If there’s any player you should familiarize yourself with before this year’s MLB Draft, it’s Oregon State catcher Adley Rutschman. The junior is listed as the consensus No. 1 overall pick by nearly every draft board because of things like his .419/.580/.765 slash line, his ability to get walked twice as often as he gets struck out, and the fact that he’s a switch-hitter. But after Friday night’s game against Cincinnati in the Corvallis Regional, you don’t even need to look at a draft board to recognize his greatness.

In the bottom of the seventh with the bases loaded and nobody out, the Bearcats decided that instead of facing the greatest college player in the country head on, they’d take the coward’s way out and walk Rutschman, driving in a run. It was a move that even seemed to bewilder the Beavers catcher for a second.

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To Cincinnati’s credit, the decision paid off in the long run as the Bearcats beat last year’s national champions 7-6, sentencing the Beavers to the elimination bracket with a likely matchup against No. 1 UCLA in their future. With the benefit of hindsight on his side, Cincinnati coach Scott Googins defended the move after the game.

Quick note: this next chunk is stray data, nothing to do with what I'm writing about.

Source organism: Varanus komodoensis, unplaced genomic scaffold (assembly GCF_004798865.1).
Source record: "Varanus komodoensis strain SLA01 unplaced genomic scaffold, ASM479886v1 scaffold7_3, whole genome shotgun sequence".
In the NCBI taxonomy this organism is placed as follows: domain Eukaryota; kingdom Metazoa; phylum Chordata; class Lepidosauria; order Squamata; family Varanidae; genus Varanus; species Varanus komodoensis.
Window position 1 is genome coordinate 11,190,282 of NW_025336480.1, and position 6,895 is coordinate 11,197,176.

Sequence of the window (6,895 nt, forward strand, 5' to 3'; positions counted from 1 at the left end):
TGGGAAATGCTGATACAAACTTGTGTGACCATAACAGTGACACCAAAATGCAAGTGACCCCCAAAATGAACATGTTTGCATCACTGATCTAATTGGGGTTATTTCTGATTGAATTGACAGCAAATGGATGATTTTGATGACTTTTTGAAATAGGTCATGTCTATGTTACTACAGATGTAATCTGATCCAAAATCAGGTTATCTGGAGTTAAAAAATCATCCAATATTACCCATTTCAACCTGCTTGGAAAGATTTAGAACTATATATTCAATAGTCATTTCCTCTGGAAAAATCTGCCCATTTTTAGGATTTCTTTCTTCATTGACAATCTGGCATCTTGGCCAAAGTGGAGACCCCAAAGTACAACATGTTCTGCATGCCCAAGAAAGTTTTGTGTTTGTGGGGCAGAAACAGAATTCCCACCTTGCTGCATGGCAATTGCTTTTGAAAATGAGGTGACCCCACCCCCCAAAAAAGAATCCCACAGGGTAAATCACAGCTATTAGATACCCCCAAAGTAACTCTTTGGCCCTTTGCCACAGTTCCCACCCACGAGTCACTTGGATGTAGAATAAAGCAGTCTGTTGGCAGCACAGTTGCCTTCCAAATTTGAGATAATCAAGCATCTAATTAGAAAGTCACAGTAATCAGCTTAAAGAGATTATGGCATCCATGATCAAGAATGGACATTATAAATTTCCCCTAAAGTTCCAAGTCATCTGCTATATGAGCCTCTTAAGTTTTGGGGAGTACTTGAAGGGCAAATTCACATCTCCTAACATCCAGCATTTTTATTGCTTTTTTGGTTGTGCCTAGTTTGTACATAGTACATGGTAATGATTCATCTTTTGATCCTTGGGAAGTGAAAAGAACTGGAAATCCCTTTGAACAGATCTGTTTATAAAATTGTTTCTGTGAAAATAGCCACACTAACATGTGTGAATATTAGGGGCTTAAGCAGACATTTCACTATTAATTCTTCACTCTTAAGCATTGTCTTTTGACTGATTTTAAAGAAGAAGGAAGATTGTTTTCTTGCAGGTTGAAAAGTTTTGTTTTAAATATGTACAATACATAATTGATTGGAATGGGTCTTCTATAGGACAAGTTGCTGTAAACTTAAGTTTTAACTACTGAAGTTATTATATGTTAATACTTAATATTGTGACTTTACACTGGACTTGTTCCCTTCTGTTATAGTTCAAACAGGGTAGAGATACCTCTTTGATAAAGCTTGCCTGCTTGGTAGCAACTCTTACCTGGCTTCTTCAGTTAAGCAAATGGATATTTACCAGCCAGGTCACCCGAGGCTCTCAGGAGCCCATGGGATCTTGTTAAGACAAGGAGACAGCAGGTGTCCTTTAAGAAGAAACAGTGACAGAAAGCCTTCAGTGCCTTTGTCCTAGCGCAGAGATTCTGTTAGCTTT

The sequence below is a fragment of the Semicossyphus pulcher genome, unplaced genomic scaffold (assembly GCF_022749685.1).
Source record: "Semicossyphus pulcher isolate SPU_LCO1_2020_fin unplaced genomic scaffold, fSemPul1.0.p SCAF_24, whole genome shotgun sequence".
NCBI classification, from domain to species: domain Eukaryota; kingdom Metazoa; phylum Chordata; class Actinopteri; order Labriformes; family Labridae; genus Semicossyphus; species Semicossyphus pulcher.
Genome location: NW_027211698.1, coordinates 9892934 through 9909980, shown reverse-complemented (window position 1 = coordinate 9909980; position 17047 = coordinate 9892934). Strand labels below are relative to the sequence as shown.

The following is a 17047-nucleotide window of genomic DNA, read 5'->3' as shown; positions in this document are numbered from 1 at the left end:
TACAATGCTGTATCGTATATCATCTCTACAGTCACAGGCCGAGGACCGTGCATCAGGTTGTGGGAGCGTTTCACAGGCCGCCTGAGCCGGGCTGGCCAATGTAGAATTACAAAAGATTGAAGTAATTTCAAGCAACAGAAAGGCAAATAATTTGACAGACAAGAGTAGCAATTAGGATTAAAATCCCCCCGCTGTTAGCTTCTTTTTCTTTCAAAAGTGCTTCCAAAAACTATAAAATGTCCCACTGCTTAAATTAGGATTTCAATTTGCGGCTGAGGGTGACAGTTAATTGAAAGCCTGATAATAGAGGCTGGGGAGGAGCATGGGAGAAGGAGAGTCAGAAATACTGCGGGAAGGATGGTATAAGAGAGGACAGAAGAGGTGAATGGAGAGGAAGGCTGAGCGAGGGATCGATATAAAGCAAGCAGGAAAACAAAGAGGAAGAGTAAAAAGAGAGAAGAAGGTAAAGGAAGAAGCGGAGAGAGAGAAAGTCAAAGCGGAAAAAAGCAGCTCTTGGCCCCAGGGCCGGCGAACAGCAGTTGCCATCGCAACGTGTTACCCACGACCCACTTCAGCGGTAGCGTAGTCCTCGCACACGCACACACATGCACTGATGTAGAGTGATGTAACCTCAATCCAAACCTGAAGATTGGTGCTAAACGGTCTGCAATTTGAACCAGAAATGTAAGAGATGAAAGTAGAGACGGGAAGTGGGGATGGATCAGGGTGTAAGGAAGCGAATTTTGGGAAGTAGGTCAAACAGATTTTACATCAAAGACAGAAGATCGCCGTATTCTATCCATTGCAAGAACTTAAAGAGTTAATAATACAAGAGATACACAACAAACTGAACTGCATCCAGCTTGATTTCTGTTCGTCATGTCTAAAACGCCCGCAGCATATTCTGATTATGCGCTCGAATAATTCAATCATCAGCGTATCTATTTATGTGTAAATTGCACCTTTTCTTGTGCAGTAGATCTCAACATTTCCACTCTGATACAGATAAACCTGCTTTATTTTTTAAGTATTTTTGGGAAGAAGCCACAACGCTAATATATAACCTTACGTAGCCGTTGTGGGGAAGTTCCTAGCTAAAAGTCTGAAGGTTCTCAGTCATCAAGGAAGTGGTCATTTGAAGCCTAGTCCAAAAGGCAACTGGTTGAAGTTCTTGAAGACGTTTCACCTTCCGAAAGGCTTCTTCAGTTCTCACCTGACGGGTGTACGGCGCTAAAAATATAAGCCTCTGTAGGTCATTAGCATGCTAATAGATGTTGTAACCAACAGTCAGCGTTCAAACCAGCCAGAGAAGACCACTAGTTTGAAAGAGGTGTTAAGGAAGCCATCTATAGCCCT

Asked if he would pitch to Rutschman in that situation if he had it to do over, Googins said: “I don’t think so because they only scored four runs. You just don’t know.

“When you have a dude like that, and he gets a hit you just don’t know what could happen. … If he hits a double off the wall, this place is nuts. The energy here was incredible. That guy gets a hit, or hits a home run, this place erupts.”

Googins added that his assistants tried to talk him out of the call, but he stood firm in his decision to give Rutschman the Barry Bonds treatment.

But even if it was a cowardly decision, you’ve almost got to respect it as an act of kindness. Googins clearly knows that Rutschman will end up on some awful franchise next year where he’s not going to get many opportunities to shine right away. He just wanted to give the kid a chance to feel like one of the sport’s greats before the inevitable frustrations of having to play for the Orioles breaks the catcher’s brain.

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[Oregon Live]